Topic category: Other/General
Recent nuances and nudges in government policy as well as tacit support for the most obscene anti-Semitism and anti-Americanism by the ruling political party of Turkey ought to cause the United States to begin to rethink its comprehensive policy toward Asia in general and toward one non-Arab minority in Iraq in particular: the Kurds.
What, today, is the most intractable political problem in Iraq? It is the very real political and religious aims of Shiite, Sunni and Kurdish regions of the nation. Since the inception of Operation Iraqi Freedom, President Bush has maintained that the unity of the nation of Iraq was non-negotiable. In politics and in war, however, nothing should be non-negotiable.
Iraq is not a nation in any real sense, but it was rather three separate concentration camps each with differing degrees of oppression. The Sunnis, the smallest group in the economically and landlocked center of Iraq, had the most to gain by making peace quickly and joining a unity government. Coalition forces have supported the ungrateful Sunnis by opposing a partition of Iraq. Now President Bush should embrace such a division.
This would divide Iraq into three separate nations: a relatively unimportant Bagdad Iraq of Sunnis, a Basra Iraq of Shiites who could govern themselves without the need for Iranian support, and an Mosul Iraq which would be the first true homeland for Kurds in many centuries, an oil rich area that is well able to defend itself and has shown the most gratitude to America of the three nations of Iraq.
Why has America shied away from this approach? The principal reason is that Kurds are a dispossessed people whose natural homeland stretches across much of the Middle East. A substantial number of Kurds live in Iran, which is as close to a mortal enemy of the United States as there is in the world today. American support for reclaiming those colonial possession of Teheran and the incorporation of those lands into Kurdistan would roughly double the area of the Iraqi Kurds.
A significant, but smaller, number of Kurds live in Syria, an enemy of America and a supporter both of the Iraqi insurgency and of international terrorism. If the Baathist regime did not give up its Kurdish lands, then the Kurds, with American military support, should smash the Syrian Army and force as humiliating a peace treaty as possible on Damascus.
The majority of the thirty million or so Kurds, however, live in Turkey – almost one quarter of the population of Turkey. That, more than anything else, has stayed our hand so far. Kurdistan with the southeast quarter of Turkey, is a fairly large nation. Traditionally, Turkey has been an ally of America, but that has been changing fast and Turkish support for American policies has always been based entirely on cynical self-interest. We owe Turkey – neutral in World War Two and our enemy in World War One – nothing.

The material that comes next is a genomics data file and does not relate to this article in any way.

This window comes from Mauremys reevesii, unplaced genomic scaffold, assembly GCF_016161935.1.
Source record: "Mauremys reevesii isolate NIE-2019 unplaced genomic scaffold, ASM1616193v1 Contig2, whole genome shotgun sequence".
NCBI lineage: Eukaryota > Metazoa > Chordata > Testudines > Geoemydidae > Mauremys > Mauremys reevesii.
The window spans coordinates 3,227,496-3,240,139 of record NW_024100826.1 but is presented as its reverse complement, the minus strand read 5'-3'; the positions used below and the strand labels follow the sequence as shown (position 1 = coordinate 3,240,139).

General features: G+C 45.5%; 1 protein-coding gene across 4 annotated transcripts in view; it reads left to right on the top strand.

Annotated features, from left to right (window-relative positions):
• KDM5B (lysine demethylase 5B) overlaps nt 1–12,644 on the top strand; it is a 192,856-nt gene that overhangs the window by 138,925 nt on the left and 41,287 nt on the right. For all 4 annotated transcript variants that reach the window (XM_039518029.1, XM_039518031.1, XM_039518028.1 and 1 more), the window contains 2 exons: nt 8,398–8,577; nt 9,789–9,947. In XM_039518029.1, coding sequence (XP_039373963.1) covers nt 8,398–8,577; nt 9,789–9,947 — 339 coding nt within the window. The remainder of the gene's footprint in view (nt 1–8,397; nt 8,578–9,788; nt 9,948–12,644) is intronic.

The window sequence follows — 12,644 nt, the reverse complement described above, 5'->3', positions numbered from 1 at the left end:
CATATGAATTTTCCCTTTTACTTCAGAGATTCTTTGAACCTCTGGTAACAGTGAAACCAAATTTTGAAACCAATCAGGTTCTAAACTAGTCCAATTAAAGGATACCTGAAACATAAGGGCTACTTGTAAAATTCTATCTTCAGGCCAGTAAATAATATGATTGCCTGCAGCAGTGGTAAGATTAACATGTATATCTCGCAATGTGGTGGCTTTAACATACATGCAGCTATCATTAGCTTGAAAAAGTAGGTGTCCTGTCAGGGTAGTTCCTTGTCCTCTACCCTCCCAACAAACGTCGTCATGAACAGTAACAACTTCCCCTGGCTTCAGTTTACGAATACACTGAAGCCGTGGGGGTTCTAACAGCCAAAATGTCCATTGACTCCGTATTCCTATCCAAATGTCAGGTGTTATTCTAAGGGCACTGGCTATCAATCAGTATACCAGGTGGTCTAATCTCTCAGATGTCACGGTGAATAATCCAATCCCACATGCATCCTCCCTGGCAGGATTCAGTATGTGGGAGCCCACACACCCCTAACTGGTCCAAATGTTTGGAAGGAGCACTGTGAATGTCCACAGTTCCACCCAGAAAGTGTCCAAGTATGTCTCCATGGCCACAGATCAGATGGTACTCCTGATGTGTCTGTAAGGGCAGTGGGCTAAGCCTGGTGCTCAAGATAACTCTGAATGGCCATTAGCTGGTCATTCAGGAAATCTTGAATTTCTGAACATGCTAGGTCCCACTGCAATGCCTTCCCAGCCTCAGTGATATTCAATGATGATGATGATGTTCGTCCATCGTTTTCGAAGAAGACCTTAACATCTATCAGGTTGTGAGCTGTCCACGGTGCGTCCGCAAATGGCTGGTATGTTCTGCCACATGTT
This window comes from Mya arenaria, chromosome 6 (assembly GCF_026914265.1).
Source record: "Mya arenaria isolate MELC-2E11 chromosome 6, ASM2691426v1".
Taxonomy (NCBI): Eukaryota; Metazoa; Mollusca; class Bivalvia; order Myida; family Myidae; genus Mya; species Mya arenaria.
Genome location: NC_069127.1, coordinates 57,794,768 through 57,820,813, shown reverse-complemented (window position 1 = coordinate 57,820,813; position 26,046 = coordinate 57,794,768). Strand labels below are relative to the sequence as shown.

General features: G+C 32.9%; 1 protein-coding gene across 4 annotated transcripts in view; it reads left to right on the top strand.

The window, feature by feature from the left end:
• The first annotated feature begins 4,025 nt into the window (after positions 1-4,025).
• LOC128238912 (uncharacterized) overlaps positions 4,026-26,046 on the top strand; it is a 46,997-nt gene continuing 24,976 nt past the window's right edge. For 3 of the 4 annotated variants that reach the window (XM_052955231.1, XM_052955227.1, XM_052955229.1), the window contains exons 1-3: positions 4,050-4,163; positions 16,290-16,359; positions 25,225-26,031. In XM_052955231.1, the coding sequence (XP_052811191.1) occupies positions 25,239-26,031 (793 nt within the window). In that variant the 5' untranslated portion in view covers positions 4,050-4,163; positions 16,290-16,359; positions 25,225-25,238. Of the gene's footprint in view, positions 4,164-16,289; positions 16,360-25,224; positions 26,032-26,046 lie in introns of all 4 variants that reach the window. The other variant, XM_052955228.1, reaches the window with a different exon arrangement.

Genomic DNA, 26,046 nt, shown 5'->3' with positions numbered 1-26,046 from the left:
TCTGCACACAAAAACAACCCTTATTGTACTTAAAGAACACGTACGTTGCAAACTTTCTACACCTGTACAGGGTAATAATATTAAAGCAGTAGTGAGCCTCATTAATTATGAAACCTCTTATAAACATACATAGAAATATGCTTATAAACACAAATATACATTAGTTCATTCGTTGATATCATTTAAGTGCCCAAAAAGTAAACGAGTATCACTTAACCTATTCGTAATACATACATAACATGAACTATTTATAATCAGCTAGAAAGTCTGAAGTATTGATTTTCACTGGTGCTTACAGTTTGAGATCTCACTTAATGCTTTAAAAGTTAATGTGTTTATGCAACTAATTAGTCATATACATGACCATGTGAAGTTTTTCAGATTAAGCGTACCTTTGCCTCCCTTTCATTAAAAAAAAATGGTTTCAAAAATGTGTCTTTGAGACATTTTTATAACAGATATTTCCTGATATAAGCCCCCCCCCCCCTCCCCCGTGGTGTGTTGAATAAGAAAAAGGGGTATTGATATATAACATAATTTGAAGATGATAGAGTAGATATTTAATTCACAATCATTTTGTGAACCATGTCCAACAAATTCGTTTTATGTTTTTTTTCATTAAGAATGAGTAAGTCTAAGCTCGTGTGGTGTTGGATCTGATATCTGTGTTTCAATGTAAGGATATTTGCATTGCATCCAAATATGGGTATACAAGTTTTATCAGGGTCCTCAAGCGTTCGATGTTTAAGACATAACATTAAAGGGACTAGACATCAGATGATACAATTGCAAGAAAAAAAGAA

Our support for Turkey costs us the goodwill of Greeks, Armenians and other European nations that suffered through centuries of Turkish oppression. It also has cost of much of the goodwill of Kurds, who would otherwise welcome the presence of a superpower that was not intolerant, not Arab, and sought nothing but friendly relations with it.
Another important reason for supporting a true Kurdistan is that the Kurds are a genuinely diverse people. Although they were forced to covert to Islam, today only about seventy percent of the Kurds are Moslem, and many of those only nominally, Jews, Christians, Zoroastrians (or a faith much akin to that) and Bahai have lived within the long-persecuted Kurdish community with their first allegiance as Kurds, and there is no single branch of Islam that clearly dominates the Kurdish community.
Kurdistan could then be a democracy with an Islamic majority that was genuinely inclusive of all faiths, both needing the support of all Kurds to survive (much like Israel) and also because of centuries of living largely underground, tolerant of all Kurds. There is little doubt that it would become an affluent nation as capable of defending itself as Israel is today, and that along with the establishment of a truly free and democratic Lebanon, would create three strong, free and prosperous democracies which would naturally become allies or at least friends.
The dismemberment of Iran, which would lose ten percent of its population, and the humiliation of Syria, which would be forced into a very precarious position, would be great peripheral benefits. The downside has always been the impact on Turkey, but a Turkey which continues to deny its Armenian holocaust and is rapidly moving toward denial of HaShoah as it embraces vicious anti-Semitism, should increasingly lose our concern about its interests.
Biography - Bruce Walker
Bruce Walker has been a published author in print and in electronic media since 1990. He is a regular contributor to WebCommentary, Conservative Truth, American Daily, Enter Stage Right, Intellectual Conservative, NewsByUs and MenŐs News Daily. His first book, Sinisterism: Secular Religion of the Lie by Outskirts Press was published in January 2006.